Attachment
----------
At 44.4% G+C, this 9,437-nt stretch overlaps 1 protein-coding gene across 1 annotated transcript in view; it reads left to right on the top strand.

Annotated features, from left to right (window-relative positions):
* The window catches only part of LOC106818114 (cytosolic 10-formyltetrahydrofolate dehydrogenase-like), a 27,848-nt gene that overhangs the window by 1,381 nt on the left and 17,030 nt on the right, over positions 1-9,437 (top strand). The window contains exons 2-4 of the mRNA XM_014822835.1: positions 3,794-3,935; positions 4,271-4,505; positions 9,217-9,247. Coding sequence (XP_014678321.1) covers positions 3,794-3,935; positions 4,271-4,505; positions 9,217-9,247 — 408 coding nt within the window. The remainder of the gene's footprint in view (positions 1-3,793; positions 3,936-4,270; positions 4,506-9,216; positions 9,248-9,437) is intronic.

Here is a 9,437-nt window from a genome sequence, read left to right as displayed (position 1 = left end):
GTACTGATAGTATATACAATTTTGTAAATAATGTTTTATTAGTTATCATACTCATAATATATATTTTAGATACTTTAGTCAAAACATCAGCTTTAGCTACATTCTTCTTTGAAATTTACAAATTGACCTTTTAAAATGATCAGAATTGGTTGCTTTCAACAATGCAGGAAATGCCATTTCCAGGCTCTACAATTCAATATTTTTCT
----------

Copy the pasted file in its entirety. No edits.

At 44.4% G+C, this 9,437-nt stretch overlaps 1 protein-coding gene across 1 annotated transcript in view; it reads left to right on the top strand.

Annotated features, from left to right (window-relative positions):
* The window catches only part of LOC106818114 (cytosolic 10-formyltetrahydrofolate dehydrogenase-like), a 27,848-nt gene that overhangs the window by 1,381 nt on the left and 17,030 nt on the right, over positions 1-9,437 (top strand). The window contains exons 2-4 of the mRNA XM_014822835.1: positions 3,794-3,935; positions 4,271-4,505; positions 9,217-9,247. Coding sequence (XP_014678321.1) covers positions 3,794-3,935; positions 4,271-4,505; positions 9,217-9,247 — 408 coding nt within the window. The remainder of the gene's footprint in view (positions 1-3,793; positions 3,936-4,270; positions 4,506-9,216; positions 9,248-9,437) is intronic.

Here is a 9,437-nt window from a genome sequence, read left to right as displayed (position 1 = left end):
GTACTGATAGTATATACAATTTTGTAAATAATGTTTTATTAGTTATCATACTCATAATATATATTTTAGATACTTTAGTCAAAACATCAGCTTTAGCTACATTCTTCTTTGAAATTTACAAATTGACCTTTTAAAATGATCAGAATTGGTTGCTTTCAACAATGCAGGAAATGCCATTTCCAGGCTCTACAATTCAATATTTTTCT